Abstract 4403: Stent-based Liposomal Gene Delivery: Characterization of Target Cell Population, Pattern of Expression and Therapeutic Potential of Lipostents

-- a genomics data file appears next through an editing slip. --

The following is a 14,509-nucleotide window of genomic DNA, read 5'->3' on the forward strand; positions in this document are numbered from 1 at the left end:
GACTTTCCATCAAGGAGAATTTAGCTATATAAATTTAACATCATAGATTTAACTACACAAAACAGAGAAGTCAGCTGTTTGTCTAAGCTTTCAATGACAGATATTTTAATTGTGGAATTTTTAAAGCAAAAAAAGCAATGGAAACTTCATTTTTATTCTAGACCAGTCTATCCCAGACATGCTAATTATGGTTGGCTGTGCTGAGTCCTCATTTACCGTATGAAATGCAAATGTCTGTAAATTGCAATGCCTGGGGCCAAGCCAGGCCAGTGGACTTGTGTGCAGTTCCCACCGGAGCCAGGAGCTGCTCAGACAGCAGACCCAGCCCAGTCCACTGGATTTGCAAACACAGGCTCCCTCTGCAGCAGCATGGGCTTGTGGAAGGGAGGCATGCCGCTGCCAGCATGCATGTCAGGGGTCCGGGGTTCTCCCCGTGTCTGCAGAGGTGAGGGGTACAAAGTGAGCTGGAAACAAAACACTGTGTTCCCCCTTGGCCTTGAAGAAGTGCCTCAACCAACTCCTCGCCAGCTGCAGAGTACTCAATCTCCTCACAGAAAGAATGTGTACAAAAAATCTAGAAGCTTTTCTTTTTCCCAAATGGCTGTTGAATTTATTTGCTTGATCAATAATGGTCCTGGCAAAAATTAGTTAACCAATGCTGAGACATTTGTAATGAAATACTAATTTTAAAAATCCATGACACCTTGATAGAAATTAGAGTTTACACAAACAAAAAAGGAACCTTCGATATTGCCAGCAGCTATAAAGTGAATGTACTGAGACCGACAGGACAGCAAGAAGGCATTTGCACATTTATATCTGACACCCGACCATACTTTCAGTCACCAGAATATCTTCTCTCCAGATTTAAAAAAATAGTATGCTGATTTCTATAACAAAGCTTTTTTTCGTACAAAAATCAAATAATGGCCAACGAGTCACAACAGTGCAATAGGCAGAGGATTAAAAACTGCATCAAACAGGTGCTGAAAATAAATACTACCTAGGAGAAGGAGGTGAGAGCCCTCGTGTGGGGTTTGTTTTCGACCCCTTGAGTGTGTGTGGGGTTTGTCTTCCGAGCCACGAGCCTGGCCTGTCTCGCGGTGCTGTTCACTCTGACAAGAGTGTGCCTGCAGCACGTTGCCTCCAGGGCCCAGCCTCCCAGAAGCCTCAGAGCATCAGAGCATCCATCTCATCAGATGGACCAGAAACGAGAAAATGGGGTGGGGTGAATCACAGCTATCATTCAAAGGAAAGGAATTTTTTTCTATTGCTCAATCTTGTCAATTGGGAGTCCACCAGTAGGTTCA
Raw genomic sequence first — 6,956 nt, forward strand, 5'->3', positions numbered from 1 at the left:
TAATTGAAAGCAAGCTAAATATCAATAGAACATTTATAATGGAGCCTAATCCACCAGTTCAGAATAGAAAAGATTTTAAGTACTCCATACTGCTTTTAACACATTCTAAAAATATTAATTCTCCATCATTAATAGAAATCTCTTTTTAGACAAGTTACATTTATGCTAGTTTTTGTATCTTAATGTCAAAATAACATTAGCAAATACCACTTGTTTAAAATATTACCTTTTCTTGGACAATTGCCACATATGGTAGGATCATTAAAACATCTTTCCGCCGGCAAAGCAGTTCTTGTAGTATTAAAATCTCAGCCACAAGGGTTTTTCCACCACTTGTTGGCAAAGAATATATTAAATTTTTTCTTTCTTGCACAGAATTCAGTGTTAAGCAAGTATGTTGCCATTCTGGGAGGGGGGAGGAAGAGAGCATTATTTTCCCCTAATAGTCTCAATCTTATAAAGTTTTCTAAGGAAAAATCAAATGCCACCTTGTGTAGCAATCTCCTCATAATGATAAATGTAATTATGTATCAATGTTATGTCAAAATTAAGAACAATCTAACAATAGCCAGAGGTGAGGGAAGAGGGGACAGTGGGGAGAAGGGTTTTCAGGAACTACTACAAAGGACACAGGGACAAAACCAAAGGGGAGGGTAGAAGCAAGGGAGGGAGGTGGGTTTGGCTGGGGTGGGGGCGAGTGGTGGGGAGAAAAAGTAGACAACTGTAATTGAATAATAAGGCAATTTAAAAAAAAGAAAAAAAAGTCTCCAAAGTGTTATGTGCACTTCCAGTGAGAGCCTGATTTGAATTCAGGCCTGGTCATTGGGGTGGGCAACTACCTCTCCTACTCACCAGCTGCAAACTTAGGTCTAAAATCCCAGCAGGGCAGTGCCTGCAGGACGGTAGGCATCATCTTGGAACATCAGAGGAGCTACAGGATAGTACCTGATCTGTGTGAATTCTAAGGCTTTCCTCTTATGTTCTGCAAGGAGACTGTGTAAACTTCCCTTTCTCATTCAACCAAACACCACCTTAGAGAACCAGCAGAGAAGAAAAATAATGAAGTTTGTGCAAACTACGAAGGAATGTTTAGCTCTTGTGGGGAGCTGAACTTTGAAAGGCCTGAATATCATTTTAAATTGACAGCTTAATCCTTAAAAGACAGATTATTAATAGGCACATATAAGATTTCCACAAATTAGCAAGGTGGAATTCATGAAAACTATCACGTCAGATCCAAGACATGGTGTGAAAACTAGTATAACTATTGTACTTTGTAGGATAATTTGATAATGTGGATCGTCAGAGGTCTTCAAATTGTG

Although a successful tool in the interventional cardiologist’s armamentarium, drug eluting stents require significant periods of dual anti-platelet therapy with a persistent risk of late stent thrombosis due to inhibition of re-endothelialization. Early regeneration of the endothelial layer is desirable as it protects against catastrophic in-stent thrombosis. Gene eluting stents are a potential alternative as they may allow selective inhibition of neointimal formation whilst promoting endothelial regeneration. Our group and other investigators have already shown that adenoviral gene delivery from stents is a promising strategy for efficient gene delivery and that adenoviral eNOS delivery can result in significantly decreased neoinitmal formation and enhanced re-endothelialisation. However, there are biosafety concerns over the use of viral gene delivery. Therefore, we examined the use of non-viral gene delivery methods from a stent using liposomes. We coated liposomes directly onto the surface of a phosphorylcholine-coated stent. These lipostents were then deployed in the injured external iliac artery of hypercholesterolemic New Zealand white rabbits and recovered after 28 days. Liposomal formulations containing the reporter lacZ gene and therapeutic eNOS genes were used. Our results demonstrated highly efficient gene delivery using this system at 28 days post-deployment: 21.3±7.5% in the media and 26.8±11.2% in the neointima. In contrast to adenoviral delivery which delivers to smooth muscle cells at the struts, liposomal delivery resulted in expression in macrophages outside of the stent struts. Despite the alternate cell population targeted, liposomal eNOS delivery resulted in improved re-endothelialization (17.52±12.86 vs 47.53±9.54) with reduced media/neointima ratio (8.06±3.8 vs 15.16±9.2) compared to controls (p<0.05 for both). Our results suggest that the use of liposomes for gene delivery from stents results in highly efficient gene delivery to an alternate cell population compared with adenoviral gene delivery and the use of liposomal eNOS is a promising strategy for treating in-stent restenosis.